Wild habitat – people who destroy it are amoral, not evil

It is difficult to estimate the time to extinction of a species or a population. This is partly due to a time lag between degradation of a wild habitat to the point that it no longer supports a species and the actual death of the last member of that species. The species would be doomed to extinction but may be decades away from a total loss. A wild habitat is also quite resilient and would recover if by chance or intent humans lose interest in their exploitation. This may give us a little bit more time to act.

Image of wild cat in forest wild habitat

To be evil is to know right and wrong and to deliberately choose to do wrong, to wilfully cause pain, death and destruction. To be amoral is to be unconcerned as to the rightness or wrongness of things. An amoral person would therefore act in a way that is totally uncaring of consequences. Although this may be called selfish, it actually goes beyond selfishness into the realm of utter indifference. This is a state of being that is devoid of any feelings of guilt or regret. We will get back to this later on.

Some species are very sensitive to elements in their wild habitat such as light and heat or depend on other species that are so sensitive. Slight changes in these elements just wipe them out if they cannot move to find another similar habitat elsewhere. A species that needs to migrate to keep up with the rising temperatures but is trapped in a forest fragment, no matter how large, is not likely to make it. As we tear through a wild habitat with roads, cities, agriculture, pipelines, dams and human infrastructure we not only decimate populations of wildlife and plants but make it all but impossible for the survivors to move across the human barriers.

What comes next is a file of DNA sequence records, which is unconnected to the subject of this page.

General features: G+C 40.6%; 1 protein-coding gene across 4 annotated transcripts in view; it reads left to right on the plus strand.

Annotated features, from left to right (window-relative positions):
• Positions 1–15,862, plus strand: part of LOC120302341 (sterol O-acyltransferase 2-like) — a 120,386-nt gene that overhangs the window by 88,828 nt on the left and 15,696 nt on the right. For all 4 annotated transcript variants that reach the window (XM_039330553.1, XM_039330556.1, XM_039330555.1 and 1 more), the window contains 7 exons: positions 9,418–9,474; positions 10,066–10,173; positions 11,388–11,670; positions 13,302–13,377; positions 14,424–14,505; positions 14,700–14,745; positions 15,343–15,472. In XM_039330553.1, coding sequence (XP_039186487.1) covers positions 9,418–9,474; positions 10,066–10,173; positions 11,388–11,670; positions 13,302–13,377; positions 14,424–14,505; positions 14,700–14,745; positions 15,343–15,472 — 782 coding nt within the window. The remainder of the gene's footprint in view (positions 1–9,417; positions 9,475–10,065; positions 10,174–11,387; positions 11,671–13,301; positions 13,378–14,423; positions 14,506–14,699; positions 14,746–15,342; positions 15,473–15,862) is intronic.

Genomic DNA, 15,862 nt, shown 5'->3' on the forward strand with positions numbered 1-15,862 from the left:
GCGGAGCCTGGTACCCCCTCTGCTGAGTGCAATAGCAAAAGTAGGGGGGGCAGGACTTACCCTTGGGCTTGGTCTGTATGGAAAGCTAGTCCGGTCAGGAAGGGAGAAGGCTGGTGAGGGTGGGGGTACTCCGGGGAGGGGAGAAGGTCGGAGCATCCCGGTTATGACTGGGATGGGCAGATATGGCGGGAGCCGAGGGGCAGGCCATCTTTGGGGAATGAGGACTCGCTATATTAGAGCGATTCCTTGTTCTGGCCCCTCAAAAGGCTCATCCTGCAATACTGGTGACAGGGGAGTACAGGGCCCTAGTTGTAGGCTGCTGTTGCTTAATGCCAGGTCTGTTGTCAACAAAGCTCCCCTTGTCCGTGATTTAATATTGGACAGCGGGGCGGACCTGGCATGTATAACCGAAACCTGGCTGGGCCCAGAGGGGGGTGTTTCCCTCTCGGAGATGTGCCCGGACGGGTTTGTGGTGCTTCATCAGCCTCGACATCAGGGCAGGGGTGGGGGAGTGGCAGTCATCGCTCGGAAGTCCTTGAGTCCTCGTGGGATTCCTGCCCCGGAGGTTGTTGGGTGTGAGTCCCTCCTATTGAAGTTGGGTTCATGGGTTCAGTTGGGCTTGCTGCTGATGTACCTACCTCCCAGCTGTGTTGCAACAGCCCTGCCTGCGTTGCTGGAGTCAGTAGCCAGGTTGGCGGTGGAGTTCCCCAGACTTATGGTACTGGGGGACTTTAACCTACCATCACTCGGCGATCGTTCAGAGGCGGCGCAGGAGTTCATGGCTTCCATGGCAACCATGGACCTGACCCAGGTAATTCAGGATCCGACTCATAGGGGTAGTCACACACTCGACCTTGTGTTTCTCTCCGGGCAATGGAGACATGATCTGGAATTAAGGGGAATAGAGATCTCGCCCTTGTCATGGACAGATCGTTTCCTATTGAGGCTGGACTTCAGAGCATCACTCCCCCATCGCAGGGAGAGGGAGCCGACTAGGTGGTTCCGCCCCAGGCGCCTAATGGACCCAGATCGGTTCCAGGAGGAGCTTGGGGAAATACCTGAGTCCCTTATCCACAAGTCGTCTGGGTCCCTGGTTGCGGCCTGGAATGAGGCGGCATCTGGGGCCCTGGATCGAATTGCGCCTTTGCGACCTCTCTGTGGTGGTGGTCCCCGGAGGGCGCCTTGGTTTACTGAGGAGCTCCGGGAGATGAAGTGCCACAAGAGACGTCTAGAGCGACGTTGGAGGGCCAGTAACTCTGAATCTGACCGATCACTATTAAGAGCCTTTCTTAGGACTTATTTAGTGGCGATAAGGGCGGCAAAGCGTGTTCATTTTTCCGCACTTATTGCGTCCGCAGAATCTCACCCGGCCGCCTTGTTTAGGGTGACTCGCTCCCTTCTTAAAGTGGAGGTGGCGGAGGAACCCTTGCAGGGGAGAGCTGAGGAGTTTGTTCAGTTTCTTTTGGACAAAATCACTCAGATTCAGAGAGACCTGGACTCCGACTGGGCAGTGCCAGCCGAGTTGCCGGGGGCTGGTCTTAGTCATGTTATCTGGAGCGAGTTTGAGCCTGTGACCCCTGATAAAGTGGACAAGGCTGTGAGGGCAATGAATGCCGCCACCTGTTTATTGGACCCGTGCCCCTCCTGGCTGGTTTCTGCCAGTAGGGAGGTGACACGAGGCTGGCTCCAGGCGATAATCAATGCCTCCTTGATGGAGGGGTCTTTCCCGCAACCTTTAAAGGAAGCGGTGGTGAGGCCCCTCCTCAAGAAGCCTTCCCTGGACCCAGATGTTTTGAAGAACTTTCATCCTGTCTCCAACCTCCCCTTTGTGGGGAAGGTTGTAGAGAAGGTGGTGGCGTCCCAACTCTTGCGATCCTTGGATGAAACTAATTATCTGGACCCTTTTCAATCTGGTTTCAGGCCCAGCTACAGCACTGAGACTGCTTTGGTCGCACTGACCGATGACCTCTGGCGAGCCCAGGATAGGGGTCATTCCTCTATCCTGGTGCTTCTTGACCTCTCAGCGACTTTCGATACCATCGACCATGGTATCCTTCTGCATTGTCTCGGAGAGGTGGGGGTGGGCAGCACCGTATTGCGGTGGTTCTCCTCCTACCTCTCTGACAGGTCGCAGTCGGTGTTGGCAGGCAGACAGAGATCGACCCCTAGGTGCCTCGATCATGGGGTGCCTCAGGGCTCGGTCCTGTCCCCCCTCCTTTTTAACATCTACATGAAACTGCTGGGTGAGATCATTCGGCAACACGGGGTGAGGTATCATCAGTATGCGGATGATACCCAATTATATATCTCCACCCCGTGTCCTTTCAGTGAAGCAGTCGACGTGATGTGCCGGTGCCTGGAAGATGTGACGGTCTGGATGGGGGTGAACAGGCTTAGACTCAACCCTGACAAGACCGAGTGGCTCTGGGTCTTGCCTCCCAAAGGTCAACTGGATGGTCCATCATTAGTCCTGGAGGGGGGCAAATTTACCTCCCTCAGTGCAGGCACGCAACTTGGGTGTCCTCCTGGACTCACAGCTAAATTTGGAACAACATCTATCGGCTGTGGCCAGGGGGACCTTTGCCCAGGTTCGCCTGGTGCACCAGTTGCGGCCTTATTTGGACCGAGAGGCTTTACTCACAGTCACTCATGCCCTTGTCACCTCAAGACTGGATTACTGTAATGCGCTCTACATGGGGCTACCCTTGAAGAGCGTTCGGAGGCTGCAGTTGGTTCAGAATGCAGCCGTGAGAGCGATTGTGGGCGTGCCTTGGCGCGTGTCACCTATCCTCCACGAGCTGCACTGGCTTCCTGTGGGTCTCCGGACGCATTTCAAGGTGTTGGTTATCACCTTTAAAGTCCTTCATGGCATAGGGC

The biosphere is made up of incalculable interactions, within ecosystems, between the many millions of species and their habitat. The survival of species, including the human species, depends on the constancy of those relationships. All the relationships and interactions need to repeat themselves day after day and year after year. Looking at this in human terms, if we had to get up one morning to find that all food stores had closed or water was no longer coming out of the taps or that we had nowhere to shelter from the sun, we would have a serious existential problem on our hands. We need these things to be constant. We need them to be there every day.  Unsurprisingly animals and other species also need their life support system to be there every day. Our activity on this planet has radically changed so many of the interactions in the biosphere that the planetary ecosystems may already be compromised. They may not continue to give us, and other species, the reliable life supporting system that we all so desperately need day in, day out.

Image of Giraffes and Zebras in their wild habist

The incredibly rich biodiversity we have on Earth is the result of the inbuilt propensity to move, adapt and change coupled with the ‘limited’ ability to disperse. The emphasis here is on the word ‘limited’. Each species had its place of origin and could only disperse by walking, running, slithering, swimming, crawling or casting its seed upon the wind. In pre-human days dispersal was slow and sometimes impeded by rivers, mountain ranges or the oceans. This is the reason why different species evolved in the different parts of the world although the terrain and climate were similar. All this changed when humans started travelling around the world more efficiently. As we moved around the globe, by design or accident, we took with us, over centuries, tens of thousands of species, what we call invasive species. The resulting disruption in the ecosystem that received the new species caused, and continues to cause, substantial biodiversity loss. This is bad news as biodiversity is the reason for most of our cures to illness and is necessary for our mental health and wellbeing. Biodiversity is what makes the Earth so interesting for us, it is what makes life worth living.